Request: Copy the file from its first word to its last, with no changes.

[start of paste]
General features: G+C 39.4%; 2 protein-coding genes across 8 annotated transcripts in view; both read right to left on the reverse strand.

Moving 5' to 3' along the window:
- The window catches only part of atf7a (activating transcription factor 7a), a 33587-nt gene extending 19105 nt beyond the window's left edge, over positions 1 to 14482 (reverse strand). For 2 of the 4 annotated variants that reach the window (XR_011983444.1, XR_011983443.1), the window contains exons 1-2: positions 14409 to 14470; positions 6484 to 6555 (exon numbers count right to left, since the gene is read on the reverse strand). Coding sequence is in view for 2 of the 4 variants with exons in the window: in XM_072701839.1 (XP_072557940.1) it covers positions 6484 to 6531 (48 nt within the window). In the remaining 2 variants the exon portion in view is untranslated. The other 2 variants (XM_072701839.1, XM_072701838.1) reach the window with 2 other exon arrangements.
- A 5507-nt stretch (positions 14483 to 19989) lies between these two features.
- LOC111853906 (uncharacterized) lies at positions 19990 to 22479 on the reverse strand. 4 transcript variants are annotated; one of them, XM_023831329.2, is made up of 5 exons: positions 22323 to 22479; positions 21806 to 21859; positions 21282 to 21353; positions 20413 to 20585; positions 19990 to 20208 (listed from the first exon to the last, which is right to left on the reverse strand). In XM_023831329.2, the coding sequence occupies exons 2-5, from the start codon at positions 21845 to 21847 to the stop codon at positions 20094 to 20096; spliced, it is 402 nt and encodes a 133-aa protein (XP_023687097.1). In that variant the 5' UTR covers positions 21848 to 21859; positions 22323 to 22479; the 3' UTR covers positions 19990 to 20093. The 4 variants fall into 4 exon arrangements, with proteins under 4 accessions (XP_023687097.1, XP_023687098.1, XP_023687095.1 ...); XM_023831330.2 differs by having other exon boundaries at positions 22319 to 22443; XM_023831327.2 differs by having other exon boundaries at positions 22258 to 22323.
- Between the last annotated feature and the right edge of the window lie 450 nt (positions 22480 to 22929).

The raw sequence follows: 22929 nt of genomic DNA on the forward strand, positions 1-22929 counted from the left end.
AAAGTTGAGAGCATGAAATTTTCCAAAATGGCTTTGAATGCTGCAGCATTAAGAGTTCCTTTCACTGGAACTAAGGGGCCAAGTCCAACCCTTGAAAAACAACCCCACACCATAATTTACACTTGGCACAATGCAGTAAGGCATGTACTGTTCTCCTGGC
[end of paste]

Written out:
General features: G+C 39.4%; 2 protein-coding genes across 8 annotated transcripts in view; both read right to left on the reverse strand.

Moving 5' to 3' along the window:
- The window catches only part of atf7a (activating transcription factor 7a), a 33587-nt gene extending 19105 nt beyond the window's left edge, over positions 1 to 14482 (reverse strand). For 2 of the 4 annotated variants that reach the window (XR_011983444.1, XR_011983443.1), the window contains exons 1-2: positions 14409 to 14470; positions 6484 to 6555 (exon numbers count right to left, since the gene is read on the reverse strand). Coding sequence is in view for 2 of the 4 variants with exons in the window: in XM_072701839.1 (XP_072557940.1) it covers positions 6484 to 6531 (48 nt within the window). In the remaining 2 variants the exon portion in view is untranslated. The other 2 variants (XM_072701839.1, XM_072701838.1) reach the window with 2 other exon arrangements.
- A 5507-nt stretch (positions 14483 to 19989) lies between these two features.
- LOC111853906 (uncharacterized) lies at positions 19990 to 22479 on the reverse strand. 4 transcript variants are annotated; one of them, XM_023831329.2, is made up of 5 exons: positions 22323 to 22479; positions 21806 to 21859; positions 21282 to 21353; positions 20413 to 20585; positions 19990 to 20208 (listed from the first exon to the last, which is right to left on the reverse strand). In XM_023831329.2, the coding sequence occupies exons 2-5, from the start codon at positions 21845 to 21847 to the stop codon at positions 20094 to 20096; spliced, it is 402 nt and encodes a 133-aa protein (XP_023687097.1). In that variant the 5' UTR covers positions 21848 to 21859; positions 22323 to 22479; the 3' UTR covers positions 19990 to 20093. The 4 variants fall into 4 exon arrangements, with proteins under 4 accessions (XP_023687097.1, XP_023687098.1, XP_023687095.1 ...); XM_023831330.2 differs by having other exon boundaries at positions 22319 to 22443; XM_023831327.2 differs by having other exon boundaries at positions 22258 to 22323.
- Between the last annotated feature and the right edge of the window lie 450 nt (positions 22480 to 22929).

The raw sequence follows: 22929 nt of genomic DNA on the forward strand, positions 1-22929 counted from the left end.
AAAGTTGAGAGCATGAAATTTTCCAAAATGGCTTTGAATGCTGCAGCATTAAGAGTTCCTTTCACTGGAACTAAGGGGCCAAGTCCAACCCTTGAAAAACAACCCCACACCATAATTTACACTTGGCACAATGCAGTAAGGCATGTACTGTTCTCCTGGC